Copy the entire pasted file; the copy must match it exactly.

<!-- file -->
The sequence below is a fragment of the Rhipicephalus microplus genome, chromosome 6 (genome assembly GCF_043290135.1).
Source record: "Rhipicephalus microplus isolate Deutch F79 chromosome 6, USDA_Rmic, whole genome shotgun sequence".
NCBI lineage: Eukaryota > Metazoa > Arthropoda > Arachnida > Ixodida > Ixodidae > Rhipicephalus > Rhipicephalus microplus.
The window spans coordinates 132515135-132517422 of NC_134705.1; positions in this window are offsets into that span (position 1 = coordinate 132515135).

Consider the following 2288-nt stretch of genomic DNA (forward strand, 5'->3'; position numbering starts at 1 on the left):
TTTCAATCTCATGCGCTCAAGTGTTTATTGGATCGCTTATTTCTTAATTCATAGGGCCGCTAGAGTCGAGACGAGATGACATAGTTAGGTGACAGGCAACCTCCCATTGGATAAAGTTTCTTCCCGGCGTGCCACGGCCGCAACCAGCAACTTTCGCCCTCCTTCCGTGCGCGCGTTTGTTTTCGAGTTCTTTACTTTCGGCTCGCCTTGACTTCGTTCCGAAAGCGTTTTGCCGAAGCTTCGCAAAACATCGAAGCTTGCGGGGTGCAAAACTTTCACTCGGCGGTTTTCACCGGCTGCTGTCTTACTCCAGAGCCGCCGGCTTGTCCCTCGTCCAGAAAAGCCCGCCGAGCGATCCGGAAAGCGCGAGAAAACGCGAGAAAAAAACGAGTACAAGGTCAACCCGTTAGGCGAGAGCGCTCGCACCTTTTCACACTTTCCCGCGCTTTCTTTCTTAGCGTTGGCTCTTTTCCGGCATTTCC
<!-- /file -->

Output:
The sequence below is a fragment of the Rhipicephalus microplus genome, chromosome 6 (genome assembly GCF_043290135.1).
Source record: "Rhipicephalus microplus isolate Deutch F79 chromosome 6, USDA_Rmic, whole genome shotgun sequence".
NCBI lineage: Eukaryota > Metazoa > Arthropoda > Arachnida > Ixodida > Ixodidae > Rhipicephalus > Rhipicephalus microplus.
The window spans coordinates 132515135-132517422 of NC_134705.1; positions in this window are offsets into that span (position 1 = coordinate 132515135).

Consider the following 2288-nt stretch of genomic DNA (forward strand, 5'->3'; position numbering starts at 1 on the left):
TTTCAATCTCATGCGCTCAAGTGTTTATTGGATCGCTTATTTCTTAATTCATAGGGCCGCTAGAGTCGAGACGAGATGACATAGTTAGGTGACAGGCAACCTCCCATTGGATAAAGTTTCTTCCCGGCGTGCCACGGCCGCAACCAGCAACTTTCGCCCTCCTTCCGTGCGCGCGTTTGTTTTCGAGTTCTTTACTTTCGGCTCGCCTTGACTTCGTTCCGAAAGCGTTTTGCCGAAGCTTCGCAAAACATCGAAGCTTGCGGGGTGCAAAACTTTCACTCGGCGGTTTTCACCGGCTGCTGTCTTACTCCAGAGCCGCCGGCTTGTCCCTCGTCCAGAAAAGCCCGCCGAGCGATCCGGAAAGCGCGAGAAAACGCGAGAAAAAAACGAGTACAAGGTCAACCCGTTAGGCGAGAGCGCTCGCACCTTTTCACACTTTCCCGCGCTTTCTTTCTTAGCGTTGGCTCTTTTCCGGCATTTCC